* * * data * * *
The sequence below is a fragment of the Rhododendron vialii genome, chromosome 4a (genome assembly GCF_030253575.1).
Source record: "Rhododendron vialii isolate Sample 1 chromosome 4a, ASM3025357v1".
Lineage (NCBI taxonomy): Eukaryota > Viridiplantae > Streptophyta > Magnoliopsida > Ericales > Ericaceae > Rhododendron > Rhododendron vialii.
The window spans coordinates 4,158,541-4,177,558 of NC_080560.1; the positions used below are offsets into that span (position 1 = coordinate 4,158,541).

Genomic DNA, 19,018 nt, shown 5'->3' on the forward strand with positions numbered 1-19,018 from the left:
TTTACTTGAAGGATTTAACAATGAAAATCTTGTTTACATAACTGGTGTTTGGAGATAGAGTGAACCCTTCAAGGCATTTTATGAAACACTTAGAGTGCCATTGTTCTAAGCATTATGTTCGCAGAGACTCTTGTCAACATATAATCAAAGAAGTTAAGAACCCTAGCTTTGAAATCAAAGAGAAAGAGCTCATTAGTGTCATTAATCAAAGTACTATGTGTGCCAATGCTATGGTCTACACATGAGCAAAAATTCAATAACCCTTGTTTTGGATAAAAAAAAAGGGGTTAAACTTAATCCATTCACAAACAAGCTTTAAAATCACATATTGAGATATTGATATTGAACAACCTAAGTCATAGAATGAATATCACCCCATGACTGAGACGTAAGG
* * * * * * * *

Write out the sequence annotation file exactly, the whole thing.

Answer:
The sequence below is a fragment of the Rhododendron vialii genome, chromosome 4a (genome assembly GCF_030253575.1).
Source record: "Rhododendron vialii isolate Sample 1 chromosome 4a, ASM3025357v1".
Lineage (NCBI taxonomy): Eukaryota > Viridiplantae > Streptophyta > Magnoliopsida > Ericales > Ericaceae > Rhododendron > Rhododendron vialii.
The window spans coordinates 4,158,541-4,177,558 of NC_080560.1; the positions used below are offsets into that span (position 1 = coordinate 4,158,541).

Genomic DNA, 19,018 nt, shown 5'->3' on the forward strand with positions numbered 1-19,018 from the left:
TTTACTTGAAGGATTTAACAATGAAAATCTTGTTTACATAACTGGTGTTTGGAGATAGAGTGAACCCTTCAAGGCATTTTATGAAACACTTAGAGTGCCATTGTTCTAAGCATTATGTTCGCAGAGACTCTTGTCAACATATAATCAAAGAAGTTAAGAACCCTAGCTTTGAAATCAAAGAGAAAGAGCTCATTAGTGTCATTAATCAAAGTACTATGTGTGCCAATGCTATGGTCTACACATGAGCAAAAATTCAATAACCCTTGTTTTGGATAAAAAAAAAGGGGTTAAACTTAATCCATTCACAAACAAGCTTTAAAATCACATATTGAGATATTGATATTGAACAACCTAAGTCATAGAATGAATATCACCCCATGACTGAGACGTAAGG